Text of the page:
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Bankley Open Call

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Thanks to our artists for a fantastic and thought provoking Wrap Party to close the Bankley Open Call 2014. We heard from Holly Rowan Hesson about her winning installation Spark and her plans for her solo show in 2015, second prize winner Matt Davies about his pieces The Great Imposter and Office Times, Andy Broadey who discussed the ideas behind the Levenshulme Contemporary Art Centre and the documentation of the project within Bankley’s new Project Space, and from abstract painter Martin Olsson who has been awarded our first Artist Residency based within the Project Space.

Martin begins his residency in December and will be creating new work within the Project Space until March 2015 culminating in a solo exhibition, it is the first in what is hoped with be an ongoing residency program.

http://www.martinolsson.co.uk/

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Andy Broadey

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Matt Davies

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Martin Olsson

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Martin Olsson – Linkage II

 

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Bankley Open Call 2014

Launch event : Friday 10th October, 6-9pm
Open: Saturdays 11, 18, & 25 October, 12-4pm

RSVP to our Facebook Events page.

Shortlisted Artists:

Iain Andrews
Holly Rowan Hesson
Lisa Denyer
Claire Tindale
Jessica Edge
Irene Pérez Hernández
Sandra Bouguerch
Corinna Spencer
Stewart Geddes
Jane Fairhurst
Pat Flynn
Aaron Pearce
Matt Davies
Katrin Mäurich
Martin Olsson
Maggie Hargreaves
Gary Andrew Clarke
Cameron Scott
Axel Bottenberg
Jane Lawson

Selected by:

Chris Bloor, Co-Director of & Model Gallery, Leeds; Kate Jesson, Curator at Manchester City Art Gallery; Kwong Lee, Director of Castlefield Gallery, Manchester and Peter Seal, artist and overall winner of Bankley Open Call 2013.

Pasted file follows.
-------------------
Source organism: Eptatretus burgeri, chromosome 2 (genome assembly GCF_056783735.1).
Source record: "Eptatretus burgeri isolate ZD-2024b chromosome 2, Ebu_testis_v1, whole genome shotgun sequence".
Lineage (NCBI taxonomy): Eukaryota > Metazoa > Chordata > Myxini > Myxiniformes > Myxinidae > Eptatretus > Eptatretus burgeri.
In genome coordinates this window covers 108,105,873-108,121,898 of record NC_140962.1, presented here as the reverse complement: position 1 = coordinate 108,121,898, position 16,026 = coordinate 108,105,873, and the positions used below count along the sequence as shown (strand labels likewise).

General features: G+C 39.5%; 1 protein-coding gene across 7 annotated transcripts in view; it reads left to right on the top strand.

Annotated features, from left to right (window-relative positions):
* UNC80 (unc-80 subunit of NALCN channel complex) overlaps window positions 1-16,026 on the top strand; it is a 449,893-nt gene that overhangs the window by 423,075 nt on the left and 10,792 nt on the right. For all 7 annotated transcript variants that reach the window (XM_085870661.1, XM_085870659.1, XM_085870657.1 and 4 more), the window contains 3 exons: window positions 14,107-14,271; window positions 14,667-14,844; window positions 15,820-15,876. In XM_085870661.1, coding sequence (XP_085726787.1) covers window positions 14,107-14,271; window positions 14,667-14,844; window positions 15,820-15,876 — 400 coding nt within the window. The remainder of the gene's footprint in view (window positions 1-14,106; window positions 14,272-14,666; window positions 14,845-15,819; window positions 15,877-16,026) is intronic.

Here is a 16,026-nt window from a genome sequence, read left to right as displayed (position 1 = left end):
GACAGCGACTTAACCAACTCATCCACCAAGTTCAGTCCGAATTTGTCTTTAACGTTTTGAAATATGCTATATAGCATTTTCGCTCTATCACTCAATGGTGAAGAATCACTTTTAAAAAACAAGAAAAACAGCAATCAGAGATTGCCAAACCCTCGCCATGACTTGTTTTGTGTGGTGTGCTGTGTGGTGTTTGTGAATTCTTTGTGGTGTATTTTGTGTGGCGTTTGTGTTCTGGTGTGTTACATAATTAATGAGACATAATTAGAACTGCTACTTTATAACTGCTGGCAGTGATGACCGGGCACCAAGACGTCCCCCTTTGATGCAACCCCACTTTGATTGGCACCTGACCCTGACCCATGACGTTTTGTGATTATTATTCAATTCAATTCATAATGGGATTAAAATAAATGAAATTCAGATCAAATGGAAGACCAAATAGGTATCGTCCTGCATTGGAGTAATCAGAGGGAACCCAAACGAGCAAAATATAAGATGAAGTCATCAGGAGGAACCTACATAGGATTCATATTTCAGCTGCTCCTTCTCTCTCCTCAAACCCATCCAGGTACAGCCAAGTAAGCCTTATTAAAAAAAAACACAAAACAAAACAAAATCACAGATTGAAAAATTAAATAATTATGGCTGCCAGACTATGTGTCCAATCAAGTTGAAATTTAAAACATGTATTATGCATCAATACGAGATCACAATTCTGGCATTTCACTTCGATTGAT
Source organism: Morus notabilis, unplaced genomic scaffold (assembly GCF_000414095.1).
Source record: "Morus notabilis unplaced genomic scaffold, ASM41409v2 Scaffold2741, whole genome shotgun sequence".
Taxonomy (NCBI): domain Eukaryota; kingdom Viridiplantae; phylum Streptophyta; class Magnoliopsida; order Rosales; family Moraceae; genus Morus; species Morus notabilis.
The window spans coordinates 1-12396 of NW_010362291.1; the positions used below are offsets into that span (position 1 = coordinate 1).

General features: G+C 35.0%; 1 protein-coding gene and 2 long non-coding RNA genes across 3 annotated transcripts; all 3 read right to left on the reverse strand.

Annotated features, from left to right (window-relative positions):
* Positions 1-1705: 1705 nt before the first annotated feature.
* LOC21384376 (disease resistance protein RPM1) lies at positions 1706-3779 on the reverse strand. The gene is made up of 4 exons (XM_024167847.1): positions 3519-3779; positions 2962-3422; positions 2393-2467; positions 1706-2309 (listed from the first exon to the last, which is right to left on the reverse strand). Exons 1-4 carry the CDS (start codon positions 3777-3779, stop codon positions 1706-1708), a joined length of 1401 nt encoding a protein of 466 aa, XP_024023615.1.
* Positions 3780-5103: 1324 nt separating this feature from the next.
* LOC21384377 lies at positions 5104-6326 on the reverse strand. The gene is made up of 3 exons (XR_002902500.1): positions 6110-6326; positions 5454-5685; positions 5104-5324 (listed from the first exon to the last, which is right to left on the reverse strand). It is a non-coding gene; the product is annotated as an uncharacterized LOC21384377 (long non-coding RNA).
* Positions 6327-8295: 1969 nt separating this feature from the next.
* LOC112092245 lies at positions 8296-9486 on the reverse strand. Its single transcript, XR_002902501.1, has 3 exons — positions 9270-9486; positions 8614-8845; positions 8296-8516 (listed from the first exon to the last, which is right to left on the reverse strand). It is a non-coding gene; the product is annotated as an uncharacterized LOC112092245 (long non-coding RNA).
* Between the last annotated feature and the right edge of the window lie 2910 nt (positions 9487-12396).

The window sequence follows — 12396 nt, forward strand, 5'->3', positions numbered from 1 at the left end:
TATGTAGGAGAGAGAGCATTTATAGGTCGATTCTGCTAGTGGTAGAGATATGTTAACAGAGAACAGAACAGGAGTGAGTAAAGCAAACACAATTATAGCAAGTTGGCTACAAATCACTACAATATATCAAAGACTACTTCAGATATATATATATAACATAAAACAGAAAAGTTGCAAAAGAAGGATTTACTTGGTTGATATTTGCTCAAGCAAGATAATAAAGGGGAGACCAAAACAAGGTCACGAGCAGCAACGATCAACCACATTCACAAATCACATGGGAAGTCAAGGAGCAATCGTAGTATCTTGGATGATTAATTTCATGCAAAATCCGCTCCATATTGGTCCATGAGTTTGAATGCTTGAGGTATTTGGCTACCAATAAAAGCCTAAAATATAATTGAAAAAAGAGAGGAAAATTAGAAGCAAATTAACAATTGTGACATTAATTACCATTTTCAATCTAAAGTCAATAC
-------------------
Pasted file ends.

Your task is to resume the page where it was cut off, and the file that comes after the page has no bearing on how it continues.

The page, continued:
www.bankley.org.uk/open-call

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Following on from our immensely successful inaugural Open Call in 2013, which saw over seventy artists submit work from across the UK, this year sees the second Open Call exhibition at Bankley Gallery in Manchester. Submissions are invited from practicing artists working in any 2D or 3D medium, in film and in video.

We again have an impressive panel of art world professionals who have agreed to select the work for the exhibition and who will also decide upon the prizewinners. This year’s panel is comprised of:

Chris Bloor, Co-Director of &Model Gallery, Leeds

Kate Jesson, Curator at Manchester City Art Gallery

Kwong Lee, artist and Director of Castlefield Gallery, Manchester

Peter Seal, artist and first prizewinner of Open Call 2013

Work by the selected artists will be exhibited at Bankley Gallery in October, with a private view on the evening of the 10th. Our first prize winner will be awarded  £500 cash and the opportunity to hold a one-person show at Bankley Gallery in 2015, and second prize of £150 art materials voucher to be spent at Fred Aldous, Manchester, will be announced at the opening ceremony. The show will continue until Sunday 26th October.

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Peter Seal

Awarded first prize at the Bankley Open Call in 2013, abstract painter Peter Seal showed his paintings and collages at Bankley Gallery in July 2014. Ian Massey, who also wrote an accompanying text on Seal’s work, curated the show. Critical reaction to the work was overwhelmingly positive, and the artist made substantial sales. Read the exhibition text here.

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Robin Meganity

Following on from his award of second prize at the Bankley Open Call show in 2013, Robin Megannity was approached by Bureau, Manchester, who offered him a show of his highly accomplished figurative oil paintings. Entitled Compression, Robin’s show was held at Bureau, Manchester (March-May 2014) before then touring to The Studios, New Mills, Derbyshire in July. Read more here.

Read more about last year’s Open Call here: https://bankley.wordpress.com/tag/bankley-open-call-2013/

The deadline for this year’s Bankley Open Call is 5th September, find out about how to enter here: http://www.bankley.org.uk/open-call

 

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Private View: Friday 18th July, 6-8pm (all welcome).

Open: Saturdays and Sundays, 11am-4pm until 27th July 2014.

Following on from his award of first prize in the inaugural Bankley Open Call exhibition last year, this show presents an opportunity to enjoy a major body of works on canvas and paper by the artist Peter Seal.